Hatching Free Range Ideas

Archive for June, 2010|Monthly archive page

The next step toward a Shoendelier

In Make something on June 30, 2010 at 3:55 pm

It’s progressing!!! It’s beginning to look like something I like, even though it’s not yet half-dressed. Red glass beads, shoes collected from friends, chandelier crystals from my favorite junk shop. . .

Now it’s the fun stuff only, like decorating a Christmas tree. Which reminds me, I have some red and white carved wooden beads that were used a cople of times for Christmas tree garland. They would be perfect!!!

Yeah, it might have benefitted from a few more coats of red paint. Yeah, it might be better to have taken it to a body shop where someone would shoot it with car laquer and then cure it with heat. Yeah, my artist friends would have made the shoe connections cleaner. All that aside, I LOVE it!

My craft is ephemeral. I think about the origin of “lowering standards.” It’s an old battlefield expression, where the lowering of the lord’s standard on either side meant a signal to parley. It’s a great metaphor for allowing creative expression to enter before your skills are perfect. It’s how I become pleased enough with my craft, such as it is, to continue. Otherwise, I might never start.

My piano playing is similar. It’s good enough for me. When I  accept what I do as good enough, I break down the whispering rock inside that says I’m not. Can you hear it? Chip. Chip. Chip.

P.S. You have one too! Chip. Chip. Chip.


What do dogs see?

In Uncategorized on June 24, 2010 at 6:40 pm

I can’t imagine a life without dogs, how too quiet, how too sad, how too lonely. Not to be greeted exuberantly even though you were only gone for 1/2 hour. A gaze that says all the power of the world must be yours to command. Even though the vacuum has to be cleaned after every use and the drool mopped up off the wood floors and the bed shared equally, 1/2 to the two humans and 1/2 to the dog.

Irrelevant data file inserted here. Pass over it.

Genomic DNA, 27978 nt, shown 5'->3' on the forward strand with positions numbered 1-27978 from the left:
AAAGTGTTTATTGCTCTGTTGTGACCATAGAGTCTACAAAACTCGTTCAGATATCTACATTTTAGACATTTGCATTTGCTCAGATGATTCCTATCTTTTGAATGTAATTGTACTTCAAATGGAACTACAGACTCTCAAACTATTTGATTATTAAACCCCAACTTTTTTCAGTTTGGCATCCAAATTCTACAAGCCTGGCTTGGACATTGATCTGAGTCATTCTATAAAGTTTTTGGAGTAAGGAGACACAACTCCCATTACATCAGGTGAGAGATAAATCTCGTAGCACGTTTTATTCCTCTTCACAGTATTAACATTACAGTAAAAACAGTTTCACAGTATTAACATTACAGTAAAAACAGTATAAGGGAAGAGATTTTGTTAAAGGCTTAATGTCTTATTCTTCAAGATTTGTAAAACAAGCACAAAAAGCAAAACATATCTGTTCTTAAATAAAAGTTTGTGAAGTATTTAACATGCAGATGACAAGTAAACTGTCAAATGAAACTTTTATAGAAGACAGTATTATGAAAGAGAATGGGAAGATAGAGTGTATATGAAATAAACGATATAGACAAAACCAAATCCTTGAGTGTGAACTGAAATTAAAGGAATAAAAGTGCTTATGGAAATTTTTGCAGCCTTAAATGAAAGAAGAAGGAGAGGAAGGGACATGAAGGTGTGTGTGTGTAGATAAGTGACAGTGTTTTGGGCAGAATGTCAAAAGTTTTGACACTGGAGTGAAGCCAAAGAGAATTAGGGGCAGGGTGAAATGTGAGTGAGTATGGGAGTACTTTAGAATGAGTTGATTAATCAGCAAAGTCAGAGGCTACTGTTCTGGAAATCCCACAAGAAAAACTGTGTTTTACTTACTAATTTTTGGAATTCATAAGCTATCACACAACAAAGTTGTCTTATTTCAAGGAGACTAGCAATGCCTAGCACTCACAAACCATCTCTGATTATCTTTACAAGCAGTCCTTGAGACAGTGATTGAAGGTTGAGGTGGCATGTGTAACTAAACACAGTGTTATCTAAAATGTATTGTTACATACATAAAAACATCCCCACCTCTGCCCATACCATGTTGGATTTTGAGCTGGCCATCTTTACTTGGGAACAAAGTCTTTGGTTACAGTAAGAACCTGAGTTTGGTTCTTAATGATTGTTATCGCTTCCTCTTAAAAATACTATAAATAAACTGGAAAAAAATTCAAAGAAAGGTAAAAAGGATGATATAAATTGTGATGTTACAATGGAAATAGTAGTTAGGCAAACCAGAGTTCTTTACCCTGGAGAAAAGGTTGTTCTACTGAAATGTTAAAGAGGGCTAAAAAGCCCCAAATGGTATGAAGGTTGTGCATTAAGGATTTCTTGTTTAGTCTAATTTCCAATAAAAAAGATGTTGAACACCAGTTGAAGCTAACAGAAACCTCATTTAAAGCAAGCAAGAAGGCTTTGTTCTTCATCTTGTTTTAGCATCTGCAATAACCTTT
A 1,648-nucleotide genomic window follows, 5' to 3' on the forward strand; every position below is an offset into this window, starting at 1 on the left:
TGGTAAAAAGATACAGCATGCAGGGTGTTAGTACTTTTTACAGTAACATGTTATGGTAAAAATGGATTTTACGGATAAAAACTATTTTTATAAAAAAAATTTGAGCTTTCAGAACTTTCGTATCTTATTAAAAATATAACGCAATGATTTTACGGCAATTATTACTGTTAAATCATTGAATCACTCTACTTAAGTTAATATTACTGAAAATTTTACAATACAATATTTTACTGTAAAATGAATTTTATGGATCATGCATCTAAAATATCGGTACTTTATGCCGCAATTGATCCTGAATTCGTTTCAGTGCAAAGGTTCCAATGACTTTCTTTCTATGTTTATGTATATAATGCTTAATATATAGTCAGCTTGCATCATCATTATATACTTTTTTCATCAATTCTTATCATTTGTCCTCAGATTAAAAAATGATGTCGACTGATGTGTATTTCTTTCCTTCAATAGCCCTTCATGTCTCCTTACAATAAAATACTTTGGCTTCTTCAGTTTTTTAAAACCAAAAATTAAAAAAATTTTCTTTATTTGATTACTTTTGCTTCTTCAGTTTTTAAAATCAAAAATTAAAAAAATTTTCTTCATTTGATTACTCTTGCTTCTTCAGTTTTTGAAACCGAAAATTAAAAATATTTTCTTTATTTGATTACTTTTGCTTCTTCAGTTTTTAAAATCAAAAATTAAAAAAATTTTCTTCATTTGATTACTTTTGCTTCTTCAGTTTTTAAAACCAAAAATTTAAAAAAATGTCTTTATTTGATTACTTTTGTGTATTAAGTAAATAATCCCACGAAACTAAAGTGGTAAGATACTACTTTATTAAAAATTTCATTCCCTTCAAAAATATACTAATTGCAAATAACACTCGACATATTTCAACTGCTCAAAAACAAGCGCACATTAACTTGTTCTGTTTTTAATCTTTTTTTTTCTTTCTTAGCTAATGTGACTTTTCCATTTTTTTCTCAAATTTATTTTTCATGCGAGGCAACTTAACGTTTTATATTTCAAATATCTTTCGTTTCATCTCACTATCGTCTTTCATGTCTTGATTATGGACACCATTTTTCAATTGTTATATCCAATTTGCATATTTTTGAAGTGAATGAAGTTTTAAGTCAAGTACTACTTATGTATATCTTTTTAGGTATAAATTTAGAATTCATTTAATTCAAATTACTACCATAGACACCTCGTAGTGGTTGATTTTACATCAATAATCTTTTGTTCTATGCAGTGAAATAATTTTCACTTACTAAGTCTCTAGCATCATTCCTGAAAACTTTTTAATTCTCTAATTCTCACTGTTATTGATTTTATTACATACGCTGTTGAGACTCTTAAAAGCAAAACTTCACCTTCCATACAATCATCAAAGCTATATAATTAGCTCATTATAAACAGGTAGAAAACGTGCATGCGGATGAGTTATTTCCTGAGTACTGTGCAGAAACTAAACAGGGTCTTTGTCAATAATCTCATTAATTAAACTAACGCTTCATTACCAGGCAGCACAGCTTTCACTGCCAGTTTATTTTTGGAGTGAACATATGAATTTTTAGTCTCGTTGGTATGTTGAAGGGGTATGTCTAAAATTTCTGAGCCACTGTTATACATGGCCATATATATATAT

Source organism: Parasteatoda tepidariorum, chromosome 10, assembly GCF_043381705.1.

This is Fiona, a year and a half old Irish Wolfhound. When you first meet her, you can’t look at her. You have to stand very still until she comes up behind you and bumps your hand. Then you can pet her, but you still can’t look at her.

She isn’t mine but I would love for us to be friends. Each time I visit I am able to get a little closer on my own.

Would I work this hard to get to know a person who wasn’t sure about me? Probably not. Would you?

Shoendelier, the right foot

In Make something on June 16, 2010 at 9:48 pm

I’ve been looking for a way to make the old, tired chandelier that I found for $5 at a flea market work for 16, and now 18 wooden shoes. It wouldn’t. It wasn’t big enough. And, I had pulled all the old wires out of the arms before I read that you tape the new wires onto the old ones so that you can get them through. Sigh. It’s that read the instructions thingy again.

And then a friend found this one at a Habitat Restore. It was new and tired, weary with a bronzey finish, but the bones were perfect! So he bought it. And then I painted it fire engine high gloss red, ’cause red truly is a neutral color. Those of you who don’t know that yet should spend some time there.

You see it here, hanging under the front porch of the house. My spray painting digit is done for the day but already, I can tell it’s FABULOUS!!!! It’ll get one or two more touch up coats and then I’ll start on the dangles.

Imagine it with wooden shoes, you know the ones? With assorted crystals hanging from the toes. And bands of red glass beads stretching across the dips in the arms. And maybe some maracas ’cause I might not have enough shoes for a piece this big.

And speaking of this big, where do you think it’ll go? On a pulley under a large cedar elm outside. What? You’ve seen my house. Even if you haven’t, this sucker is BIG, like 3 x 3 feet.

I can’t wait for the paint to dry. Thank you, Mellie, for this wonderful find! I don’t yet collect old chandelier frames, but I might one day. Keep your eyes open.

Lessons on a do-it-yourself-wood-fired pizza oven

In Let's eat, Make something on June 8, 2010 at 1:49 am

I found a set of plans for a wood-fired pizza oven in an old Sunset magazine several years ago. That was the start. It was built sort of out of sand or something and had a redwood door. You soaked the wooden door of the oven in a big tub of water for an hour or so and then fired up the oven. The theory was that the 900 degree heat wouldn’t burn the door up immediately. Yup. 900 degrees.